Three-Year, Naturalistic, Mirror-Image Assessment of Adding Memantine to the Treatment of 30 Treatment-Resistant Patients With Bipolar Disorder
Background: Developing safe and effective long-term treatments for bipolar disorder remains a major challenge. Given available treatments, patients with bipolar disorder remain unwell in half of long-term follow-up, mostly in depression. As memantine, an N-methyl-d-aspartate (NMDA)-glutamate receptor antagonist used to treat dementia, has been proposed for testing in bipolar disorder, we carried out a 3 + 3-year, mirror-image, chart-review study of the effects of adding memantine to stably continued, but insufficiently effective, ongoing mood-stabilizing treatments.
Method: Outpatients diagnosed with DSM-IV-TR bipolar disorder (I or II), followed intensively at the Lucio Bini Mood Disorder Center, Rome, Italy, had responded consistently unsatisfactorily to standard treatments (lithium, anticonvulsants, antipsychotics, antidepressants, and electroconvulsive therapy) for ≥ 3 years (2005-2013). Memantine (20-30 mg/d) was added clinically to otherwise stable regimens for another 3 years. On the basis of chart review, we compared morbidity measures and Clinical Global Impressions scale for Bipolar Disorder (CGI-BP) score before versus during memantine treatment.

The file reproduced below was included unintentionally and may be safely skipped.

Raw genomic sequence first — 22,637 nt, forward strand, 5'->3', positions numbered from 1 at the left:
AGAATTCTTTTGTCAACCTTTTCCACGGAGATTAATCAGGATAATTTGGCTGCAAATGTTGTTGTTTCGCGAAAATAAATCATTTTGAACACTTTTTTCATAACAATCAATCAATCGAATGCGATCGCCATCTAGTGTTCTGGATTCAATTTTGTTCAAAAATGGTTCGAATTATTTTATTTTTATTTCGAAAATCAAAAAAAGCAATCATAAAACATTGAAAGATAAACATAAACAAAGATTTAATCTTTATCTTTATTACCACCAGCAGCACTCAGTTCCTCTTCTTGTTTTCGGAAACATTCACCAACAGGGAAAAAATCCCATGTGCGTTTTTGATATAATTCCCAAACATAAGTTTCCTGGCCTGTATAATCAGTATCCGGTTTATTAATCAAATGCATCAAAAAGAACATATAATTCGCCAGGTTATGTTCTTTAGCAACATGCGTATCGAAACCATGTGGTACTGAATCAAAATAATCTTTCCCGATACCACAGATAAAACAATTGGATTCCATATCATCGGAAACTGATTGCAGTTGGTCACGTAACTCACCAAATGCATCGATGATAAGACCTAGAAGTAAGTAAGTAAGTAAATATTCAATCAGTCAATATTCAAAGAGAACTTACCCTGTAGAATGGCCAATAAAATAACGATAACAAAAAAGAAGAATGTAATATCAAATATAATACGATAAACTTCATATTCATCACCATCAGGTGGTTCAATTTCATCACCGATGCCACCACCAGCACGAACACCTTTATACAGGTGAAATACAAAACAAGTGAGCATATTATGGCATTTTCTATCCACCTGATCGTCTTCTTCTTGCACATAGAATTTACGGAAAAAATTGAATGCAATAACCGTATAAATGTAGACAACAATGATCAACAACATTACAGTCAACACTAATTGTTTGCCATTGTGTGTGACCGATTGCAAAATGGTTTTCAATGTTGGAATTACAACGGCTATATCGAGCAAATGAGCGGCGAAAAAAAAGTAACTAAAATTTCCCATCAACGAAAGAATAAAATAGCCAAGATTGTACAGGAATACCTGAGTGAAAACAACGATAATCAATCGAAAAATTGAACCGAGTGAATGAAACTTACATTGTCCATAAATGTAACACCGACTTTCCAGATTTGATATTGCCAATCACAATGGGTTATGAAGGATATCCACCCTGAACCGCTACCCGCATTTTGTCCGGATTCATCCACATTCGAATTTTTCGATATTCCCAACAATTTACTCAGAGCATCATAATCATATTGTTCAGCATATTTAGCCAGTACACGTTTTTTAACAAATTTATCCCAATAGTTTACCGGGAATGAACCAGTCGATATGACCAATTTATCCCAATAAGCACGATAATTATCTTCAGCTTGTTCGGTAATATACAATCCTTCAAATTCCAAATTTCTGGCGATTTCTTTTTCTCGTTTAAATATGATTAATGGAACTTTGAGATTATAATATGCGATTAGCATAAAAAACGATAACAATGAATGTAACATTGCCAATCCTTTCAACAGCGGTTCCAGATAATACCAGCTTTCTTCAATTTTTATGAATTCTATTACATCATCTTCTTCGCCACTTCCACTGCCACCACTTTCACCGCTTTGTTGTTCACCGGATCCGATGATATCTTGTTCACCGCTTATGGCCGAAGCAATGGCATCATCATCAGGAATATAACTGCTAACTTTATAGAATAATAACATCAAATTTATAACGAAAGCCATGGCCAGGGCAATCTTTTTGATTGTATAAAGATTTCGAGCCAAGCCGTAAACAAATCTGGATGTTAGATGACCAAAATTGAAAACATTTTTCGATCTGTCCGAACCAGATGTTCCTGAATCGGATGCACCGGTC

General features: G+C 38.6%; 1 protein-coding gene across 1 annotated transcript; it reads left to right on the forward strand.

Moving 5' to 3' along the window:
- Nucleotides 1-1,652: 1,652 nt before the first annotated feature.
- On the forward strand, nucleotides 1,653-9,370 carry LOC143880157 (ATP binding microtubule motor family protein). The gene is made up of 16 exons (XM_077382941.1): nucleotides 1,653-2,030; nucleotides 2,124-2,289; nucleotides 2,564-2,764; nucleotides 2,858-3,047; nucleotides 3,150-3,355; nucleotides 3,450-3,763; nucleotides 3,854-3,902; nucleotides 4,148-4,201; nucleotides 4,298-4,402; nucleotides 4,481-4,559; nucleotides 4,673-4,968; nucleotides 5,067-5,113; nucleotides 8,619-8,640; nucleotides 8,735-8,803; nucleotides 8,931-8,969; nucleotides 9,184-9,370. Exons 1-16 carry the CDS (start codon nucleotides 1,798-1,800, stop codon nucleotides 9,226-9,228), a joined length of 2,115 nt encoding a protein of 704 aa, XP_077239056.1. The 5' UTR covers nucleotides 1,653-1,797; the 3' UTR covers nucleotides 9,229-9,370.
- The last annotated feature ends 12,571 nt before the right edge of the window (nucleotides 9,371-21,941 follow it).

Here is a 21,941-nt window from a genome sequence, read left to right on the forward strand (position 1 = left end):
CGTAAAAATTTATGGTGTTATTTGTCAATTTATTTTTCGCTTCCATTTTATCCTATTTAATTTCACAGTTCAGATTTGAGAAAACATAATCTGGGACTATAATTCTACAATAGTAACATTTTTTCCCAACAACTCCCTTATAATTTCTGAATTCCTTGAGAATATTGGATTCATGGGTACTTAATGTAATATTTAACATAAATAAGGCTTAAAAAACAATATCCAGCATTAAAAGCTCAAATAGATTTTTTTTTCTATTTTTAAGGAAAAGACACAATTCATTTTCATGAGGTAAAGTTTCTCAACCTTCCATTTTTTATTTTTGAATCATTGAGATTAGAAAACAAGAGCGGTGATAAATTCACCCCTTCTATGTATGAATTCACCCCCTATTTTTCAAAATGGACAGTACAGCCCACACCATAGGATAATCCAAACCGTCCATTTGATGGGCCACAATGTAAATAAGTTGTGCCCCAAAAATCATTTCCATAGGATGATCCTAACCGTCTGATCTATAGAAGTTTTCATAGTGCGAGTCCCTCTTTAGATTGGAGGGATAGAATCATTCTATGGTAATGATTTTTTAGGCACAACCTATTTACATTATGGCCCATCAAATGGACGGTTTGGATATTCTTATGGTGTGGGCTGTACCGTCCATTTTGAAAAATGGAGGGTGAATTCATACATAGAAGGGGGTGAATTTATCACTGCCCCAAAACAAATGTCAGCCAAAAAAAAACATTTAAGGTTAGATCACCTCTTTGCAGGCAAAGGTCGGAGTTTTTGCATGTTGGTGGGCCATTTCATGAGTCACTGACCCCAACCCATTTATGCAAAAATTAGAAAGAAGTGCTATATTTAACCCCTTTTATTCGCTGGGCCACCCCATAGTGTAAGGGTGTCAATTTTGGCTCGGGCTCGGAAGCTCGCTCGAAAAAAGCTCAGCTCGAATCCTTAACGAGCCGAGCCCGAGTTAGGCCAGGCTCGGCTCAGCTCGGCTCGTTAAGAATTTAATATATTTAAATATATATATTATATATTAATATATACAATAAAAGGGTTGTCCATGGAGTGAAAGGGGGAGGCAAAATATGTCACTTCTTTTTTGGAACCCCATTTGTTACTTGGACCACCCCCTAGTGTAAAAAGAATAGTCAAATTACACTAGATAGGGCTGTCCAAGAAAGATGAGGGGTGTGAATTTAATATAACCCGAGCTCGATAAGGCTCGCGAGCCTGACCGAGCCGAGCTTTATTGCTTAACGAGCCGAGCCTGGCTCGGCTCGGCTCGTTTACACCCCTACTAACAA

Results: The 30 bipolar I (n = 17) and II (n = 13) subjects showed consistent morbidity for 3 years before memantine, but improved progressively (r = 0.28, P < .01) over 3 years with memantine (23 ± 4.8 mg/d). Markedly decreased (all P values ≤ .01) were (1) percentage of time ill (total, mania, or depression; averaging -75.0%), (2) CGI-BP severity scores (-67.8%), (3) duration of new episodes (-58.6%), and (4) episodes/year (-55.7%). Subjects with previous rapid or continuous cycling were particularly improved (t = 2.61, P = .016). Adverse effects were mild and rare.
Conclusions: Memantine added substantial long-term benefits by preventing or ameliorating depressive as well as mania-like morbidity in previously consistently poorly responsive patients with bipolar disorder. Further testing in randomized, controlled trials is required.
J Clin Psychiatry 2015;76(1):e91-e97Related Articles
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